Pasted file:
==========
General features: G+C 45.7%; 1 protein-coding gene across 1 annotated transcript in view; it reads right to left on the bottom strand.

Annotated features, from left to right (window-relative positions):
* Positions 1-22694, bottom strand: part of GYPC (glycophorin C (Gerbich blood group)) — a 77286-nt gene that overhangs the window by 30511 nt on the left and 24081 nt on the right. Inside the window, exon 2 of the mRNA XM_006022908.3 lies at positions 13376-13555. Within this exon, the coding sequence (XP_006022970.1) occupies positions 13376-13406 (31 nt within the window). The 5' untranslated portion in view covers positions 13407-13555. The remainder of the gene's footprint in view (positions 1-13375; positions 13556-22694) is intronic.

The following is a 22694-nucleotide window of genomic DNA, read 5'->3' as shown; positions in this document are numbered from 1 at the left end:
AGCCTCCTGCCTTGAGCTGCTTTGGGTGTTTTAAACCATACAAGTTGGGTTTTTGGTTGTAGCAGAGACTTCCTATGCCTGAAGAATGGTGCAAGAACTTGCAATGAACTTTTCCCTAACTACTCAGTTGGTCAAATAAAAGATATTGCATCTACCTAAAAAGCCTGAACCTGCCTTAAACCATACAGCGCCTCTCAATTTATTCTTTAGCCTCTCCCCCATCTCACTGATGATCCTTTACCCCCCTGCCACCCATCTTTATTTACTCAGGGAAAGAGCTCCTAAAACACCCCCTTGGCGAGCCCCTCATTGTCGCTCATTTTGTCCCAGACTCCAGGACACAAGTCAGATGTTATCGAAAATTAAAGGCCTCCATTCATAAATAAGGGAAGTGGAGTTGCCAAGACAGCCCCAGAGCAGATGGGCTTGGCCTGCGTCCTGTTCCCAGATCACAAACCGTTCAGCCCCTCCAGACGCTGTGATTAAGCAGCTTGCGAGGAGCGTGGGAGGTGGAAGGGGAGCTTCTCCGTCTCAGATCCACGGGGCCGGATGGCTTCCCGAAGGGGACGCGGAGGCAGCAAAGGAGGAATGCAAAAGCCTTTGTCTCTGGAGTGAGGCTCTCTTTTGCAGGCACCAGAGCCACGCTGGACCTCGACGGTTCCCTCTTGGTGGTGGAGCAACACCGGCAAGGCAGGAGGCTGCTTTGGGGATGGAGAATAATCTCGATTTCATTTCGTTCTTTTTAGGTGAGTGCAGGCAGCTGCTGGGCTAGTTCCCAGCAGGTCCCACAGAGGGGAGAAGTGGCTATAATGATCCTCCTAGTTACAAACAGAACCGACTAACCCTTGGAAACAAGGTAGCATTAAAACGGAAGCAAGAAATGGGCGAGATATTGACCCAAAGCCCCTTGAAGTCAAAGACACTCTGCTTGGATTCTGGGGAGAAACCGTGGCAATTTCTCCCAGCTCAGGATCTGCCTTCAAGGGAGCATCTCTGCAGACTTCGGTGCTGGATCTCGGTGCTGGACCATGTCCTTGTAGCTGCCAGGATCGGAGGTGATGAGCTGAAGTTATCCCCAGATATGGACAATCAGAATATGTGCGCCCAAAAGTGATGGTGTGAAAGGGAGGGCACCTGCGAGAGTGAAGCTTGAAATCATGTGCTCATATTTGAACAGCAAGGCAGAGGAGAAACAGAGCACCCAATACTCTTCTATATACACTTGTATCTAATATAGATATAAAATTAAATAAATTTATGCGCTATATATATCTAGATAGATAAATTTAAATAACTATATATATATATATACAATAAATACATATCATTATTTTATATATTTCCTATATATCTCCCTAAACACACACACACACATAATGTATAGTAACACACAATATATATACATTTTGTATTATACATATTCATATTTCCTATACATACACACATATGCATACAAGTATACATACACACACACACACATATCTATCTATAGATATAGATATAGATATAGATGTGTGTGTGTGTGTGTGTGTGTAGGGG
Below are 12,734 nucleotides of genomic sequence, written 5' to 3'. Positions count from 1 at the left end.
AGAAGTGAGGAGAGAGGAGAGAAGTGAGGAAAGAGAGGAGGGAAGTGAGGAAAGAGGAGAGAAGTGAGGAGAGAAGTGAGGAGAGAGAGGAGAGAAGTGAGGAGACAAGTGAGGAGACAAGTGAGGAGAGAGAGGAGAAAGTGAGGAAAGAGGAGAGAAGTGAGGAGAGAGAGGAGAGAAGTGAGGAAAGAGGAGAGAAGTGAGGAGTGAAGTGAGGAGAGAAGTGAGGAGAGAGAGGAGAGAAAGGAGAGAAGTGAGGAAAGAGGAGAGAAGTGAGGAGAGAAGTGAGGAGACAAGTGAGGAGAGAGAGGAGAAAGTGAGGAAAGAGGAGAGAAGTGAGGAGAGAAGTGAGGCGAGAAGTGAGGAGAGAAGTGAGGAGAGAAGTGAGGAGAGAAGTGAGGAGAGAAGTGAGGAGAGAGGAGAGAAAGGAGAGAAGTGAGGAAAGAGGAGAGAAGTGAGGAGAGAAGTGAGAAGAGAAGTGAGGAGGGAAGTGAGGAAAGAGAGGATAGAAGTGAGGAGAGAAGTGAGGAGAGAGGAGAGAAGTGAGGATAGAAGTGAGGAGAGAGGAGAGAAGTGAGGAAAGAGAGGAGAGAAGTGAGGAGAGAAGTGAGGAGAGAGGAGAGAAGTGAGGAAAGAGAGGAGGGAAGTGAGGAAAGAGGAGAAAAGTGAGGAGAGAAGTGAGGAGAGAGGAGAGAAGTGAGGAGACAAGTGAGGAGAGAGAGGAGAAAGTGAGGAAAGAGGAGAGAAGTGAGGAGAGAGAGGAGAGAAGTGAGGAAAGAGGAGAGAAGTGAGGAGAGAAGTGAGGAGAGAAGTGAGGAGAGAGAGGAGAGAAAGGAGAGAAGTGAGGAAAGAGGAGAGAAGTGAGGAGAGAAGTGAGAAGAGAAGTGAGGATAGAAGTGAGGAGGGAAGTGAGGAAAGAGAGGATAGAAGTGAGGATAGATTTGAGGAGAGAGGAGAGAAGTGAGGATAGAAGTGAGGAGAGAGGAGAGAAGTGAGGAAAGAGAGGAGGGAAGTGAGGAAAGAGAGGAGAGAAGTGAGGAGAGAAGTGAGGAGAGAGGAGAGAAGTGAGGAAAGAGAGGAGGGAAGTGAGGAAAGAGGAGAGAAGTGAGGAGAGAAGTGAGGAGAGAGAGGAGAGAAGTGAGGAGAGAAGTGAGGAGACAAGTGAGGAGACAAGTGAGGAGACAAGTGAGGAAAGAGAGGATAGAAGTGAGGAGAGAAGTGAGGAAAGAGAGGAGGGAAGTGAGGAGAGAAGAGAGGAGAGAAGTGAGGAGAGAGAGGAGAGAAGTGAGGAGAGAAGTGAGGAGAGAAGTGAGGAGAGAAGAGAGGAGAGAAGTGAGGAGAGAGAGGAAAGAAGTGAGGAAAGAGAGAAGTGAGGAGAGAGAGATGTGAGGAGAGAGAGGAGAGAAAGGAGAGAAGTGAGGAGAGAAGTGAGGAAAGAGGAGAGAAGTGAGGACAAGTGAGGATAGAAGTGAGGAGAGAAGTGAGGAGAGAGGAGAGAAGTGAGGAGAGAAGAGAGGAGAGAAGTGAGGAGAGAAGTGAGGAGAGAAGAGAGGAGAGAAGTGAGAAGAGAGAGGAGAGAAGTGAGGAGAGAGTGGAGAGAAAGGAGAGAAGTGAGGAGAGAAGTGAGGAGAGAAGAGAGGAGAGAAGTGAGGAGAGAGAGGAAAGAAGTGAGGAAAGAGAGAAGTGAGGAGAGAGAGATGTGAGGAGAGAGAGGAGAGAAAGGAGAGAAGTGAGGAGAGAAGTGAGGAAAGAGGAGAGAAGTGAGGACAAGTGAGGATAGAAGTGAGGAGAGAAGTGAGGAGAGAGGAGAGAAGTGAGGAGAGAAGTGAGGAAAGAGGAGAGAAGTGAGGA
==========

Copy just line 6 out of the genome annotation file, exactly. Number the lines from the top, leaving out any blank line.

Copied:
Below are 12,734 nucleotides of genomic sequence, written 5' to 3'. Positions count from 1 at the left end.